The Gutless Cutlass | Military Aviation | Air & Space Magazine
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The “Gutless Cutless” earned its nickname primarily from its underpowered engines. A Vought F7U-3 in May 1953. (Greater St. Louis Air and Space Museum)

The Gutless Cutlass

In the early jet age, pilots had good reason to fear the F7U

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In November 1951, at Patuxent River Naval Air Station in Maryland, Lieutenant Commander Edward “Whitey” Feightner received the call he had been waiting for. On the line was an admiral from Naval Air Training Command, who told him he had been selected for the Navy’s flight demonstration squadron, which would eventually adopt the name the Blue Angels (after a Manhattan nightclub).

“It’s a big thing to get a Blue Angel position,” says Feightner. “You get the royal treatment, travel the country, get to meet a lot of good people, have fun at airshows, do some great flying and some valuable recruiting for the Navy. There are few better jobs.”

Feightner had just one question: What airplane would the team fly?

“He said the F7U-1 Cutlass,” recalls Feightner, at the time a Navy test pilot with the most flight time in that very aircraft. “I told him I just resigned.”

Conceived in part from swept-wing, tailless research recovered from the German manufacturer Arado after World War II, the Chance Vought F7U Cutlass was a radical departure from not only every other naval aircraft, but just about anything in the air at that time. It had no tail. Its vast, swept wings (with an area totaling 496 square feet) were nearly as long from leading to trailing edge as they were from root to tip. Its monster nosegear—the first to be fully steerable—placed the pilot 14 feet in the air, and during carrier landings tended to collapse. It also had the first hydraulic system at high pressure: 3,000 pounds per square inch—twice the pressure of the systems on other Navy jets—and all-hydraulic flight controls with built-in “artificial feel,” which restored control-surface feedback to the pilot.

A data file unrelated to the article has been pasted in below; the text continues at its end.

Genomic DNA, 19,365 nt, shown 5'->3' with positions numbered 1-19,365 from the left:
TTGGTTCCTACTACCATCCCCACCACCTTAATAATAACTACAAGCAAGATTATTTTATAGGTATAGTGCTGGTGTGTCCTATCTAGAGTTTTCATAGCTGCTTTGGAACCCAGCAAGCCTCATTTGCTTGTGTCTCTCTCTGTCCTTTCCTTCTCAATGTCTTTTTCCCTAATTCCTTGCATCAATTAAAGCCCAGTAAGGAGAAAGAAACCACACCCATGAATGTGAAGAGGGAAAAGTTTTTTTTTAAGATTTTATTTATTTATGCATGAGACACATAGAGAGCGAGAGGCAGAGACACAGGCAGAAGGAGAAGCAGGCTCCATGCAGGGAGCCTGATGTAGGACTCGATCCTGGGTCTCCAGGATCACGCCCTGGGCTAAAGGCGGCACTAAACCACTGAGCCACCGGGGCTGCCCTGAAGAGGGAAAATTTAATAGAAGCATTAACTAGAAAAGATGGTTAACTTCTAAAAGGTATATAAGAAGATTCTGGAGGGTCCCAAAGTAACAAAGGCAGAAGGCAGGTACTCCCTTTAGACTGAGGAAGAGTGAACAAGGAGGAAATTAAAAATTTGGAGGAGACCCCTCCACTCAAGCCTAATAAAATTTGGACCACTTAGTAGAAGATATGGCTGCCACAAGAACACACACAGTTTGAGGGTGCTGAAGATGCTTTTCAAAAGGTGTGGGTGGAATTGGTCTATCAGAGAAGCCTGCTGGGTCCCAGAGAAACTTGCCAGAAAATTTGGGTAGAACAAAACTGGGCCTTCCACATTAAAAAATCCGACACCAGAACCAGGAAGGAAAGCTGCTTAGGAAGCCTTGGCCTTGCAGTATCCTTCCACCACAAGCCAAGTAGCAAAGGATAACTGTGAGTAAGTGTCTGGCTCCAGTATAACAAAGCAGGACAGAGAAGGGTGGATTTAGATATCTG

Besides being exotic, the Cutlass was burdened with immature systems. Its hydraulic system constantly leaked and lost pressure, and its engines, like those on most early jets, failed to produce the power expected of them.

Feightner’s impromptu resignation was not the first associated with the Cutlass. “I was in carrier division flight test,” he says. “Other than the factory test pilots, three [of whom] already got killed in the jet, only two other people had flown the Cutlass. One was the guy ahead of me in carrier division. He had gone out on a flight in this strange new thing and encountered major control system problems. He managed to avoid crashing, and when he came down he walked in, threw his helmet on the ground, and said, ‘I quit.’ ”

In the summer of 1951, Feightner began putting the F7U-1 through its paces. When the Blue Angels call came, he had already determined that the Cutlass was an airframe to be reckoned with. Just not by him.

“We determined right off the bat it wasn’t the answer,” says Feightner. “But the Navy wanted to get some time on it. I actually took it aboard ship and made 14 landings before the airplane broke in half right behind the cockpit during a landing.”

Why the push to showcase the aircraft? “It was politics,” Feightner says. “There were Congressmen, senators, and we had a couple of pretty senior officers who wanted their airplane to be the Blue Angels airplane.”

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